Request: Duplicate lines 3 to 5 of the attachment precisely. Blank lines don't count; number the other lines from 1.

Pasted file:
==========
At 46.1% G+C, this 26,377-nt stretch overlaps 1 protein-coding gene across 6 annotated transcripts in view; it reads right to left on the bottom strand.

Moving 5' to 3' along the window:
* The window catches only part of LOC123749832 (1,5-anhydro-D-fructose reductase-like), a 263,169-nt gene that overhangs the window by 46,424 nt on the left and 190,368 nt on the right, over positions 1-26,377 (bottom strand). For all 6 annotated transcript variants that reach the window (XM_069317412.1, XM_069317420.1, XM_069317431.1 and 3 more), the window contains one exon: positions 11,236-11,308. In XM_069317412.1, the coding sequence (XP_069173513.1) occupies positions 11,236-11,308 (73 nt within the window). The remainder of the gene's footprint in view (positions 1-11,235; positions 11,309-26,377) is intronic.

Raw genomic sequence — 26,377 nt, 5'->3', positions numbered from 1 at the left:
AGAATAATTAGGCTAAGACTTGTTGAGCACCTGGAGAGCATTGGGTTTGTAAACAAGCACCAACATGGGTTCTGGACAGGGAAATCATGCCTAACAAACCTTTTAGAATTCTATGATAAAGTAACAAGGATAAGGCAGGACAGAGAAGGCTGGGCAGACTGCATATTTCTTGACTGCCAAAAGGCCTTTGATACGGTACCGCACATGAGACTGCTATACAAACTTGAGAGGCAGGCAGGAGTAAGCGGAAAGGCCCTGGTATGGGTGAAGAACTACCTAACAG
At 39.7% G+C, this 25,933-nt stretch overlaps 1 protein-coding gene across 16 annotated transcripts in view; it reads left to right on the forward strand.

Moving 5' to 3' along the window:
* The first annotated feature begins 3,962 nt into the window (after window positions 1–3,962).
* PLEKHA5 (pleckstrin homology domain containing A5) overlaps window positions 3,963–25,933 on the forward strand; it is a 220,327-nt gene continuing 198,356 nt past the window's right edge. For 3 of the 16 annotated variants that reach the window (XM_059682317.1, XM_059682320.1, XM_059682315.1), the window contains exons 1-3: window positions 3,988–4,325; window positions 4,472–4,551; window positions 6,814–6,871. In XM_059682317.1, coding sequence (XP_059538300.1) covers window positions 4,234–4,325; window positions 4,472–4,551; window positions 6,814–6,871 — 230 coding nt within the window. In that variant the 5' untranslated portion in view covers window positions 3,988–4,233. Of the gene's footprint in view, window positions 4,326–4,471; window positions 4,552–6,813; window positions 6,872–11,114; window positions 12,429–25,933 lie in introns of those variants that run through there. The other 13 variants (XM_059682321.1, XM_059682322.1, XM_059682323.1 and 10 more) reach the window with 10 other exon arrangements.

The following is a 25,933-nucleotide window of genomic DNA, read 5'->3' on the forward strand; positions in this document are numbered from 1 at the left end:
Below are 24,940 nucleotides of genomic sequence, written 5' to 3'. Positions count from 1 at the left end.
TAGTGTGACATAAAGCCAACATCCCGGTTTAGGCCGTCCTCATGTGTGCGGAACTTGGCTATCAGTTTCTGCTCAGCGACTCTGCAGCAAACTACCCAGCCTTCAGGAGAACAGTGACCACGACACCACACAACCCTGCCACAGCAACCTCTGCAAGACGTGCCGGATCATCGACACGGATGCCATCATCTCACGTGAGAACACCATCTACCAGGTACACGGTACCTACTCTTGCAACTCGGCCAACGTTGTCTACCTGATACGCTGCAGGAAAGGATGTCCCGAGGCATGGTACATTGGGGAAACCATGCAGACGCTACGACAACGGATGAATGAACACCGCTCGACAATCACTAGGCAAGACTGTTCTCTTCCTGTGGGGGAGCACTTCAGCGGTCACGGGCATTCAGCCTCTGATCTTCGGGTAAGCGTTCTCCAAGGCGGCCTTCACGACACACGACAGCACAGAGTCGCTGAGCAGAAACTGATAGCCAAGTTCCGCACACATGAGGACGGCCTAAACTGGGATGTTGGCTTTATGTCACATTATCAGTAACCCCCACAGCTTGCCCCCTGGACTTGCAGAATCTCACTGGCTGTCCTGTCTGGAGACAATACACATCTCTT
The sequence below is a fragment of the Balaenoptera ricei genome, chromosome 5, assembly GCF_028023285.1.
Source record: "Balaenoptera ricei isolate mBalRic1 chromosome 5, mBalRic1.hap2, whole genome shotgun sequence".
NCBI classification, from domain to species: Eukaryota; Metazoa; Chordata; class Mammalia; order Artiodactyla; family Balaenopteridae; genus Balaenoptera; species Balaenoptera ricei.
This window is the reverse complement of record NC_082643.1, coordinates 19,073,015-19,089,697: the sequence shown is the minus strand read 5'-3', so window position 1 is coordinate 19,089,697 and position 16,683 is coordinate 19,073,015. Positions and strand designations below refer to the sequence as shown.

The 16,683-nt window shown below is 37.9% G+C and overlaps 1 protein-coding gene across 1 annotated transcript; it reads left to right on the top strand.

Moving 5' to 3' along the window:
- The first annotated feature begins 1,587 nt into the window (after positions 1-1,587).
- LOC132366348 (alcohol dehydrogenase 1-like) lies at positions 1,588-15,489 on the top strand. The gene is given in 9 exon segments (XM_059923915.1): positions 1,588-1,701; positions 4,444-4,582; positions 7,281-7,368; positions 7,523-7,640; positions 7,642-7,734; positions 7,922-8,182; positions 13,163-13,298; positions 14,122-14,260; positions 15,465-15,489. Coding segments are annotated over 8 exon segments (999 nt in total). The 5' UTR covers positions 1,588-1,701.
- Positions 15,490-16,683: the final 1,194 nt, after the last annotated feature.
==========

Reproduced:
* The window catches only part of LOC123749832 (1,5-anhydro-D-fructose reductase-like), a 263,169-nt gene that overhangs the window by 46,424 nt on the left and 190,368 nt on the right, over positions 1-26,377 (bottom strand). For all 6 annotated transcript variants that reach the window (XM_069317412.1, XM_069317420.1, XM_069317431.1 and 3 more), the window contains one exon: positions 11,236-11,308. In XM_069317412.1, the coding sequence (XP_069173513.1) occupies positions 11,236-11,308 (73 nt within the window). The remainder of the gene's footprint in view (positions 1-11,235; positions 11,309-26,377) is intronic.

Raw genomic sequence — 26,377 nt, 5'->3', positions numbered from 1 at the left:
AGAATAATTAGGCTAAGACTTGTTGAGCACCTGGAGAGCATTGGGTTTGTAAACAAGCACCAACATGGGTTCTGGACAGGGAAATCATGCCTAACAAACCTTTTAGAATTCTATGATAAAGTAACAAGGATAAGGCAGGACAGAGAAGGCTGGGCAGACTGCATATTTCTTGACTGCCAAAAGGCCTTTGATACGGTACCGCACATGAGACTGCTATACAAACTTGAGAGGCAGGCAGGAGTAAGCGGAAAGGCCCTGGTATGGGTGAAGAACTACCTAACAG